How To Stand Like A Leader And Get Respect
How you present yourself to your students matters. The way you dress, speak, and move has an impact on how they view you and thus how they behave in your class.
Here at SCM, we’ve covered each of these areas in previous articles.
But one area we haven’t covered is the way you stand. What follows are five areas of the body that when positioned a certain way give you the leadership bearing students respect.
Less effective teachers tend to pace, tap, fidget, and hide one leg behind the other, which communicates fear and uncertainty that students pick up on.
To show strength, especially when speaking, it’s best to stand in one place with feat pointed straight ahead and shoulder-width apart.
This stance lets people know that you’re committed to your words and have confidence in yourself and what you’re saying. It reflects certainty over uncertainty.
Holding a swayed hip to one side is a common position. Many teachers shift from one side to the other most of the day. But doing so shows impatience.
It shows frustration, boredom, and annoyance and often accompanies crossed arms. To students it appears as though you don’t particularly like them, which weakens your influence.
The solution is to hold steady, right in the middle. No, you don’t have to be perfectly balanced all the time. But you’ll want to stay centered when addressing your students.
Teachers who struggle tend to hide their hands, either clasped in front like a fig leaf, behind them, or inside their pockets. But while the body should remain mostly still while speaking, the hands should not.
Showing your hands makes you more trustworthy. Moving them to emphasize your points demonstrates warmth and enthusiasm.
However, you must be careful not to force it. To make your hands move naturally, focus on your message and its importance and free your hands to move in coordination.
Stooped and rounded shoulders communicate defeat. They tell students that you’re just going through the motions and that they, not you, decide how they’ll behave and how well they’ll listen.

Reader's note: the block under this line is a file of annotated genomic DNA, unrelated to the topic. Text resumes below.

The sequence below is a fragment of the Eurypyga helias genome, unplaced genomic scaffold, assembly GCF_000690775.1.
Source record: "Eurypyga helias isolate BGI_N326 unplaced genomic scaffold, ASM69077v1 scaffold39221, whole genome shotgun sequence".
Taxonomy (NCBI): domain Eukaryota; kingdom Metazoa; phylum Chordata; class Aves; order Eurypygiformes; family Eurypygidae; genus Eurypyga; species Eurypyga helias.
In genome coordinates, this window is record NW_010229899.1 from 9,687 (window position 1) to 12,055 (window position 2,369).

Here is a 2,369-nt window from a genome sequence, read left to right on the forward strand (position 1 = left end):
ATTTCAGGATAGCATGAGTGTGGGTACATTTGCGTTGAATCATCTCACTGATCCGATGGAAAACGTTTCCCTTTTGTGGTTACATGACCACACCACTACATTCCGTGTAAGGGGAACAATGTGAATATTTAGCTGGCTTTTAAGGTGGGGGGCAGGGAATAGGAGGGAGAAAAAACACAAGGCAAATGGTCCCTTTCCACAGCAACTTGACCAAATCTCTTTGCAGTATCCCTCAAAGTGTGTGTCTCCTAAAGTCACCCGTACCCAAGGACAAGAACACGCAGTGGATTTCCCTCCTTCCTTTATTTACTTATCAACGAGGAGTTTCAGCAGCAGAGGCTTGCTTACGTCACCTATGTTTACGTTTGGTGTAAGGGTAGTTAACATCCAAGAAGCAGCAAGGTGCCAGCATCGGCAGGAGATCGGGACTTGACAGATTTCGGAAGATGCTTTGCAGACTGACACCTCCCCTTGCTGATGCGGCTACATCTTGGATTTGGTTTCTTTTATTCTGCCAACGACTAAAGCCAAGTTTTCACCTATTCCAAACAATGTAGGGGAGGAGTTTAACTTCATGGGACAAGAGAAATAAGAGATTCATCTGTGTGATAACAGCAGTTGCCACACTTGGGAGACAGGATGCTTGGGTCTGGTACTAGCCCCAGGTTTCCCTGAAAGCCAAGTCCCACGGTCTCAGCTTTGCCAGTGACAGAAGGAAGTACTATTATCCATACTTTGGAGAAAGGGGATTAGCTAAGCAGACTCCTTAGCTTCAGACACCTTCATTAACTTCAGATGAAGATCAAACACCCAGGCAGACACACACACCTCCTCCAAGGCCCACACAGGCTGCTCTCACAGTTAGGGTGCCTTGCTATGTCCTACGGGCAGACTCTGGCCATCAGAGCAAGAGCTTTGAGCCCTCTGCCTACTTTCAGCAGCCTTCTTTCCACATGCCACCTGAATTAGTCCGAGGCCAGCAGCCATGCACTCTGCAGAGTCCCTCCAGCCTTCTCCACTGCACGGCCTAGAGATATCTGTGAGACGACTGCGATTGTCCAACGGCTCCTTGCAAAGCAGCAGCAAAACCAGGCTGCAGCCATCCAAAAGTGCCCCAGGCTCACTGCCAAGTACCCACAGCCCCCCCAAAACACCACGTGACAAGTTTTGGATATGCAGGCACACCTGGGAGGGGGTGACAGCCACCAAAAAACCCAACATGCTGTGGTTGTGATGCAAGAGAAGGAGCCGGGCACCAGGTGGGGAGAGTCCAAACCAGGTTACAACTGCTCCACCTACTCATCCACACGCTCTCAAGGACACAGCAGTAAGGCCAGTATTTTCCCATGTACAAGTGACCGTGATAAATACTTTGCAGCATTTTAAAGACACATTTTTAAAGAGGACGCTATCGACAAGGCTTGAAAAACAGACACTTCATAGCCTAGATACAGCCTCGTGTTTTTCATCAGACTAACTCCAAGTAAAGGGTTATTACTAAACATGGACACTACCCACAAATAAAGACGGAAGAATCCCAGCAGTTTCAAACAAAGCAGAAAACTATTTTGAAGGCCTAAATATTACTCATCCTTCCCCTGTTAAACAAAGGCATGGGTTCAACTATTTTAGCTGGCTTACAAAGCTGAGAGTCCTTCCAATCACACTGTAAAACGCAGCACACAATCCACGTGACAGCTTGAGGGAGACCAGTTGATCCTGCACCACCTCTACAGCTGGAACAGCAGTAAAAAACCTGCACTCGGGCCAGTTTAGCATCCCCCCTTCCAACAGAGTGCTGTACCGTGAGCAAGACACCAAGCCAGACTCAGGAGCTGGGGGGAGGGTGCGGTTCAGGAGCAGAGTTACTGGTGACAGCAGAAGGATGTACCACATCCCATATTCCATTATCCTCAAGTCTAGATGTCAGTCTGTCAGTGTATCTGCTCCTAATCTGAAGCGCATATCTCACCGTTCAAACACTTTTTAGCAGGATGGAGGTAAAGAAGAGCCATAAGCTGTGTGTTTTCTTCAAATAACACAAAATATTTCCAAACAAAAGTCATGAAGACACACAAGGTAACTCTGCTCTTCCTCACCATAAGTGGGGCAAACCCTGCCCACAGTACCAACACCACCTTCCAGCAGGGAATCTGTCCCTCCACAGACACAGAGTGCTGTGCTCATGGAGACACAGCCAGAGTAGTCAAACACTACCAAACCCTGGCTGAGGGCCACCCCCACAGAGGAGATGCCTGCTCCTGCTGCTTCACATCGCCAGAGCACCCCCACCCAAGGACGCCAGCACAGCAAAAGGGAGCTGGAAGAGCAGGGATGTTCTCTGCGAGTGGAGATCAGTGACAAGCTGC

Students don’t want to follow a weak-kneed underachiever or someone who stands like one. They have to believe in you.
So throw your shoulders back and lift your chin to parallel the ground. This also has the effect of giving you more confidence. Researcher Amy Cuddy discovered that if you stand like a superhero for just two minutes, you perform better.
Casting your eyes downward reveals mild embarrassment just being in front of students. You can be a quiet and shy person, but you must leave it behind the moment your students enter your classroom.
We talk a lot here at SCM about boldness and how important it is to effective classroom management. You must be fully committed to your rules, policies, and procedures or your students will know it.
They’ll see it on your face and in your averted glances. Instead, make it a point to hold a beat of eye contact with all your students throughout each day. The more you do it, the easier it gets and more influence you’ll have.
The way you stand isn’t a small thing.
Those who use it effectively have an advantage over those who don’t. Yes, it takes some practice and repetition until it becomes part of who you are.
But it’s simple and you’ll see improvement almost immediately.
Review the list above every morning before your day begins and then stand in a superhero pose for a couple of minutes right before your students arrive.
You’ll feel different, for sure, and carry yourself with more confidence. It’s the overall package, however, over time, that tell students that you’re a person worth following.
PS – I was recently a guest on the Rockstar Teacher Podcast. Click here to listen.
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